Base Reflectivity is the default NEXRAD weather radar image. Taken from the lowest (½° elevation) slice, it is the primary image.
The average velocity of everything in the volume of NEXRAD weather radar beam.
A layer of relatively warm air aloft, usually several thousand feet above the ground, which suppresses or delays the development of thunderstorms. Air parcels rising into this layer become cooler than the surrounding air, which inhibits their ability to rise further and produce thunderstorms. Sometimes called the lid.
The height above ground of the center of the radar beam using the tilt, or scan, that contains the highest elevation where reflectivities greater than 18 dBZ can be detected.
A rapid and extreme flow of high water into a normally dry area, or a rapid water level rise in a stream or creek above a predetermined flood level, beginning within six hours of the causative event
Issued to inform the public, emergency management, and other cooperating agencies that flash flooding is in progress, imminent, or highly likely.
Issued to indicate current or developing hydrologic conditions that are favorable for flash flooding in and close to the watch area, but the occurrence is neither certain or imminent.
Any high flow, overflow, or inundation by water which causes or threatens damage.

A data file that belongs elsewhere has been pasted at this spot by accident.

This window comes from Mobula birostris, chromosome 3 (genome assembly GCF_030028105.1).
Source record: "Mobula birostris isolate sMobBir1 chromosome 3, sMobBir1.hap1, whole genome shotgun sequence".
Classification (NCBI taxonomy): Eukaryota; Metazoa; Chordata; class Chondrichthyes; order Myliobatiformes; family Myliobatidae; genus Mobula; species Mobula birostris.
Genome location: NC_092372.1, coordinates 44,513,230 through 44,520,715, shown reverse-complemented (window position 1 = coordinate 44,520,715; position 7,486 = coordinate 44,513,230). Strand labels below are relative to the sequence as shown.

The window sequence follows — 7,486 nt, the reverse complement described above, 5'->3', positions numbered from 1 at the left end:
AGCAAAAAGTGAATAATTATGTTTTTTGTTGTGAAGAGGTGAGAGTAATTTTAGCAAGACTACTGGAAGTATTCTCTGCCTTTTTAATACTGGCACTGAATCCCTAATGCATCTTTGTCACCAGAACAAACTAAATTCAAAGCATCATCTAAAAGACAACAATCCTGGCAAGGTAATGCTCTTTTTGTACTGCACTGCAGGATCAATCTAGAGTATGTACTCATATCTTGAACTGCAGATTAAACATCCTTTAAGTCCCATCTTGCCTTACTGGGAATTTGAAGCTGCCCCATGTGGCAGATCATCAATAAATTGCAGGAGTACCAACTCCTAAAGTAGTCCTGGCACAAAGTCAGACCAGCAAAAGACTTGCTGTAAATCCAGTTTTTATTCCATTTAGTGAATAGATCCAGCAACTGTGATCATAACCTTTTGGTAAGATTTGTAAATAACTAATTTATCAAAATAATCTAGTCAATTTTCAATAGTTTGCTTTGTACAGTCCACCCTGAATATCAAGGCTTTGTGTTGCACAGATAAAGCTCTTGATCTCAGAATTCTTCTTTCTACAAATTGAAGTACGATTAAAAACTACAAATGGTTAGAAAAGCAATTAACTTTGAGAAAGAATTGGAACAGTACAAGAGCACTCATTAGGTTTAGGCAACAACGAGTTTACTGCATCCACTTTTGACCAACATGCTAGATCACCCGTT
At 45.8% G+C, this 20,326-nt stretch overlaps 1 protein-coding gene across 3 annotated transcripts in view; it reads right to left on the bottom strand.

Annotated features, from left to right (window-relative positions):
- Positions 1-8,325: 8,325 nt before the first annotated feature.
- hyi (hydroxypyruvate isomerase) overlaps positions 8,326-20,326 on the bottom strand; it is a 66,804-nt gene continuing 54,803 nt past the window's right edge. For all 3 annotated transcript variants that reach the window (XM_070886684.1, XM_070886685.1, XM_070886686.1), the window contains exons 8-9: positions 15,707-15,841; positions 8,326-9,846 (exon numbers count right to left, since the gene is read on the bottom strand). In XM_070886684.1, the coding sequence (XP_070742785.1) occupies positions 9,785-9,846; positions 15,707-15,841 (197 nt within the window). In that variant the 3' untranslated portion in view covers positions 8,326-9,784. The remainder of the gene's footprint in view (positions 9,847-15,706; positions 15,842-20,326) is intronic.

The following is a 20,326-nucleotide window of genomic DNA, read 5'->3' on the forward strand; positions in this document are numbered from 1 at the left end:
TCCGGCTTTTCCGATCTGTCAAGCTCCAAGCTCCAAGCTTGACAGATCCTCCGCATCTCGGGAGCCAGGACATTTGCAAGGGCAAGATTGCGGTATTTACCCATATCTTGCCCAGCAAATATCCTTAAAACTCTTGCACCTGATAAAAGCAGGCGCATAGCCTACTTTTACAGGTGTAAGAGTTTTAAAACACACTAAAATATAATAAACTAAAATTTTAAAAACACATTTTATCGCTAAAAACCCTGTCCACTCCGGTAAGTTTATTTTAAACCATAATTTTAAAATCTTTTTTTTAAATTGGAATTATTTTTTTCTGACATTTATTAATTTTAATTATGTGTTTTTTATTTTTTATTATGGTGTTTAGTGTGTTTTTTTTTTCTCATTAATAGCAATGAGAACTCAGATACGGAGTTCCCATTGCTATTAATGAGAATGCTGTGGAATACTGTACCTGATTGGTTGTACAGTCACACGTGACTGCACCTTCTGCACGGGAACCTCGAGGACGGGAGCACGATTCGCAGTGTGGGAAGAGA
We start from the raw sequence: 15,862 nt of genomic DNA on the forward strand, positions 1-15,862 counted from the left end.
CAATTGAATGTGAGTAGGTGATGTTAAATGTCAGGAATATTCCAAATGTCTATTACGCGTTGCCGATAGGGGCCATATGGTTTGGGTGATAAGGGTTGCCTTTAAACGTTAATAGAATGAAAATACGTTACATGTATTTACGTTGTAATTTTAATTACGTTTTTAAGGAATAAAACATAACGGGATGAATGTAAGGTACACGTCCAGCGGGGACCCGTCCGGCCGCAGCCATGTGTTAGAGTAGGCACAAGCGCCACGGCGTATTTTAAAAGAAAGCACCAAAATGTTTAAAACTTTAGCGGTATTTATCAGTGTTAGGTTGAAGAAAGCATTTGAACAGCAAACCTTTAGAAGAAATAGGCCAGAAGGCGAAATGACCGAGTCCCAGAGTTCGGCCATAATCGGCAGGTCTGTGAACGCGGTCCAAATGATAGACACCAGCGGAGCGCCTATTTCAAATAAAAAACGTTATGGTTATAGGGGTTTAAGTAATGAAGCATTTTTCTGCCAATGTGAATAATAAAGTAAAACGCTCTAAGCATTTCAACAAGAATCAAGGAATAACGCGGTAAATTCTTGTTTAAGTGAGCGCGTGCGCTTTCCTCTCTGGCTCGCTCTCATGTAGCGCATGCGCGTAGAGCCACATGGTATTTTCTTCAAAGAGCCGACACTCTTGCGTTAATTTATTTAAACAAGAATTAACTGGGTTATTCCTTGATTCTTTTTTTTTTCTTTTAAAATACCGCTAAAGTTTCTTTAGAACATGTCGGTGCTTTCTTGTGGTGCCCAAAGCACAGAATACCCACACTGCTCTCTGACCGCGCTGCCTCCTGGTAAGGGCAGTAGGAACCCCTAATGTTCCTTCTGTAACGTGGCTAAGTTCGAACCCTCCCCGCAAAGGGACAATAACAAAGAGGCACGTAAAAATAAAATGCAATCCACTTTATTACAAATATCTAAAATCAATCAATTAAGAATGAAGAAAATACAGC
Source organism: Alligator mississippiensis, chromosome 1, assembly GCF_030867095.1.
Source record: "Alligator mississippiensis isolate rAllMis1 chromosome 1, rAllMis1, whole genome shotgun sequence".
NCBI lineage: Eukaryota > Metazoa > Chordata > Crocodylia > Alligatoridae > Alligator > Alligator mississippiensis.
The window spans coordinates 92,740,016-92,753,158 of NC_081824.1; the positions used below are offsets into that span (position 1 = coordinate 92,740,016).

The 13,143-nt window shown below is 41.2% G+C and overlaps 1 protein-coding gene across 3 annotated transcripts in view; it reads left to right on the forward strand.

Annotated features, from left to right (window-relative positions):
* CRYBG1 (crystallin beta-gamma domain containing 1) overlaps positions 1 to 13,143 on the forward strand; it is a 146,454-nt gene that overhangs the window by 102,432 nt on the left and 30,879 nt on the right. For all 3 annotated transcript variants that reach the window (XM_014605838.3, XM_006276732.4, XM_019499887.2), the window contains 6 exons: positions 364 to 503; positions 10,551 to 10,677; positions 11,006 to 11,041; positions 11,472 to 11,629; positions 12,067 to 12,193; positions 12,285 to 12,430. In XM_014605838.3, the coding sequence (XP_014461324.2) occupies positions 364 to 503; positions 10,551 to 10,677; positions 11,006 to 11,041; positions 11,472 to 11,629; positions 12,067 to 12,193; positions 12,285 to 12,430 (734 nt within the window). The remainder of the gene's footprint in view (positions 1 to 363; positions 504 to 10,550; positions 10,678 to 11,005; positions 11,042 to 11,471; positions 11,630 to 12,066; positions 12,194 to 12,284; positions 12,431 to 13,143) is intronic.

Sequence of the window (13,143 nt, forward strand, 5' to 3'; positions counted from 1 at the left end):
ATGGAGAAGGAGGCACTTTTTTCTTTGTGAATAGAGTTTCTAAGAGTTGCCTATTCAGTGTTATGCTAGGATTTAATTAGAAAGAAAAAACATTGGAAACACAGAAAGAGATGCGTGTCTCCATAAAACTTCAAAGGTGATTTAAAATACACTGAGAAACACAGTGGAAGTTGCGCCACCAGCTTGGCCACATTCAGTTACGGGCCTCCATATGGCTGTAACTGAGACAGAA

The altitude at which the air temperature first drops below freezing.
Precipitation falling from a cumulonimbus cloud in the form of pellets or balls of ice greater than 5mm in diameter. Hailstones are usually composed of concentric layers of clear ice and compact snow.
Occurs when air is forced to rise and cool due to terrain features such as hills or mountains. Orographic lifting may produce clouds and precipitation.
See Single Cell Thunderstorm
Precipitation that falls to earth in drops more than 0.5 mm in diameter.
Severe weather refers to any dangerous meteorological phenomena with the potential to cause damage, serious social disruption, or loss of human life.
A thunderstorm characterized by a single updraft core and a single downdraft that descends into the same area as the updraft cutting off the thunderstorm inflow which in turn causes the updraft and the thunderstorm to dissipate. Although they may briefly be severe, single cell thunderstorms are short-lived, usually lasting about 1/2 hour to an [...]
A line, either continuous or broken, of active thunderstorms.
See Supercell Thunderstorm
A thunderstorm which contains one quasi-steady to rotating updraft which may persist for several hours. The most dangerous convective storm type.
A local storm produced by a cumulonimbus cloud and accompanied by lightning and thunder. Types include the Single Cell Thunderstorm, the Multicell Thunderstorm, the Supercell Thunderstorm and the Squall Line.
Air that is able to rise easily, and has the potential to produce clouds, rain, and thunderstorms.